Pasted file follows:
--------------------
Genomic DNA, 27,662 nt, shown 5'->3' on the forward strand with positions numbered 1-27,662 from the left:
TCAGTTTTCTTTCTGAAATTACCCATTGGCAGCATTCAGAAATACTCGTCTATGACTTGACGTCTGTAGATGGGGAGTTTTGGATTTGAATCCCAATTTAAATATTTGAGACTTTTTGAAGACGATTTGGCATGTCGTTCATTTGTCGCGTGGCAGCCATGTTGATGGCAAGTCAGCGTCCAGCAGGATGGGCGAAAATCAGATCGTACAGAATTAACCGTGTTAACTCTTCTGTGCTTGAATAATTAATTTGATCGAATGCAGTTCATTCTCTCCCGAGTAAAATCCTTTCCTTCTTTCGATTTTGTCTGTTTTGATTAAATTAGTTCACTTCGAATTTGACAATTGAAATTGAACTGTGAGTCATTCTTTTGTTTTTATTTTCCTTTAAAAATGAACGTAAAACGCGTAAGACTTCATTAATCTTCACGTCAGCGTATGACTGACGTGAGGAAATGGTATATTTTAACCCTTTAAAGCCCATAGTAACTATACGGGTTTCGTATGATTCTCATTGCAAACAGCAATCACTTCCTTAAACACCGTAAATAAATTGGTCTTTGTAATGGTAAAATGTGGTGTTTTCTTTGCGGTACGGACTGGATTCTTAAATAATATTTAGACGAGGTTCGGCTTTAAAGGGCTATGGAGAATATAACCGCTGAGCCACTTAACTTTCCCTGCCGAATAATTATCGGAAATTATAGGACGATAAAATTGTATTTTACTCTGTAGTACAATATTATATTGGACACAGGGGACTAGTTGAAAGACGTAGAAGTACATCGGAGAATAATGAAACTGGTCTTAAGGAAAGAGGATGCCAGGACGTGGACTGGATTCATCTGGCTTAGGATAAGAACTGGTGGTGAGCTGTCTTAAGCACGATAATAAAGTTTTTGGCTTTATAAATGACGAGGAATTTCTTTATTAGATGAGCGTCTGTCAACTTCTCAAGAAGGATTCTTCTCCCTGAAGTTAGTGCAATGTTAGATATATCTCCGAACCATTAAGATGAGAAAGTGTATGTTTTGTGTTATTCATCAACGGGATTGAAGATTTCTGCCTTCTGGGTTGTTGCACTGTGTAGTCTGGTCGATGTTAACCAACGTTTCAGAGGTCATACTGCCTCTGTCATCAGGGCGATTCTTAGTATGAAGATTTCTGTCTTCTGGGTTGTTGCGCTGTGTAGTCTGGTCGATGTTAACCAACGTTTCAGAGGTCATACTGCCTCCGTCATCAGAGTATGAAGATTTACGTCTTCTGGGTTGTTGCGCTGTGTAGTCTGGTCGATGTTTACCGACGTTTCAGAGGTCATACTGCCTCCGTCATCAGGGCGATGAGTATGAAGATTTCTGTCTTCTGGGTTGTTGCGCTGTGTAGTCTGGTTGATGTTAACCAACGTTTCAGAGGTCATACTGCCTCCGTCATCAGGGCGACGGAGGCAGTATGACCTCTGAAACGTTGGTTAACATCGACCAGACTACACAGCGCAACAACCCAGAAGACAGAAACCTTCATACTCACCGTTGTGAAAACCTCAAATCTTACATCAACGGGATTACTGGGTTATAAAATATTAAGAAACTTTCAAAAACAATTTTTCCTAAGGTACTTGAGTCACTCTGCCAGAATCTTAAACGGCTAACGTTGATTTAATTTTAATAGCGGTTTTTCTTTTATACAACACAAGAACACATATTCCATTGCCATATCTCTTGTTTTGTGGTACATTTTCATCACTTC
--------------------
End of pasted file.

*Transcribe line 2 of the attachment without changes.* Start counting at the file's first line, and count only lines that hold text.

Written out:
TCAGTTTTCTTTCTGAAATTACCCATTGGCAGCATTCAGAAATACTCGTCTATGACTTGACGTCTGTAGATGGGGAGTTTTGGATTTGAATCCCAATTTAAATATTTGAGACTTTTTGAAGACGATTTGGCATGTCGTTCATTTGTCGCGTGGCAGCCATGTTGATGGCAAGTCAGCGTCCAGCAGGATGGGCGAAAATCAGATCGTACAGAATTAACCGTGTTAACTCTTCTGTGCTTGAATAATTAATTTGATCGAATGCAGTTCATTCTCTCCCGAGTAAAATCCTTTCCTTCTTTCGATTTTGTCTGTTTTGATTAAATTAGTTCACTTCGAATTTGACAATTGAAATTGAACTGTGAGTCATTCTTTTGTTTTTATTTTCCTTTAAAAATGAACGTAAAACGCGTAAGACTTCATTAATCTTCACGTCAGCGTATGACTGACGTGAGGAAATGGTATATTTTAACCCTTTAAAGCCCATAGTAACTATACGGGTTTCGTATGATTCTCATTGCAAACAGCAATCACTTCCTTAAACACCGTAAATAAATTGGTCTTTGTAATGGTAAAATGTGGTGTTTTCTTTGCGGTACGGACTGGATTCTTAAATAATATTTAGACGAGGTTCGGCTTTAAAGGGCTATGGAGAATATAACCGCTGAGCCACTTAACTTTCCCTGCCGAATAATTATCGGAAATTATAGGACGATAAAATTGTATTTTACTCTGTAGTACAATATTATATTGGACACAGGGGACTAGTTGAAAGACGTAGAAGTACATCGGAGAATAATGAAACTGGTCTTAAGGAAAGAGGATGCCAGGACGTGGACTGGATTCATCTGGCTTAGGATAAGAACTGGTGGTGAGCTGTCTTAAGCACGATAATAAAGTTTTTGGCTTTATAAATGACGAGGAATTTCTTTATTAGATGAGCGTCTGTCAACTTCTCAAGAAGGATTCTTCTCCCTGAAGTTAGTGCAATGTTAGATATATCTCCGAACCATTAAGATGAGAAAGTGTATGTTTTGTGTTATTCATCAACGGGATTGAAGATTTCTGCCTTCTGGGTTGTTGCACTGTGTAGTCTGGTCGATGTTAACCAACGTTTCAGAGGTCATACTGCCTCTGTCATCAGGGCGATTCTTAGTATGAAGATTTCTGTCTTCTGGGTTGTTGCGCTGTGTAGTCTGGTCGATGTTAACCAACGTTTCAGAGGTCATACTGCCTCCGTCATCAGAGTATGAAGATTTACGTCTTCTGGGTTGTTGCGCTGTGTAGTCTGGTCGATGTTTACCGACGTTTCAGAGGTCATACTGCCTCCGTCATCAGGGCGATGAGTATGAAGATTTCTGTCTTCTGGGTTGTTGCGCTGTGTAGTCTGGTTGATGTTAACCAACGTTTCAGAGGTCATACTGCCTCCGTCATCAGGGCGACGGAGGCAGTATGACCTCTGAAACGTTGGTTAACATCGACCAGACTACACAGCGCAACAACCCAGAAGACAGAAACCTTCATACTCACCGTTGTGAAAACCTCAAATCTTACATCAACGGGATTACTGGGTTATAAAATATTAAGAAACTTTCAAAAACAATTTTTCCTAAGGTACTTGAGTCACTCTGCCAGAATCTTAAACGGCTAACGTTGATTTAATTTTAATAGCGGTTTTTCTTTTATACAACACAAGAACACATATTCCATTGCCATATCTCTTGTTTTGTGGTACATTTTCATCACTTC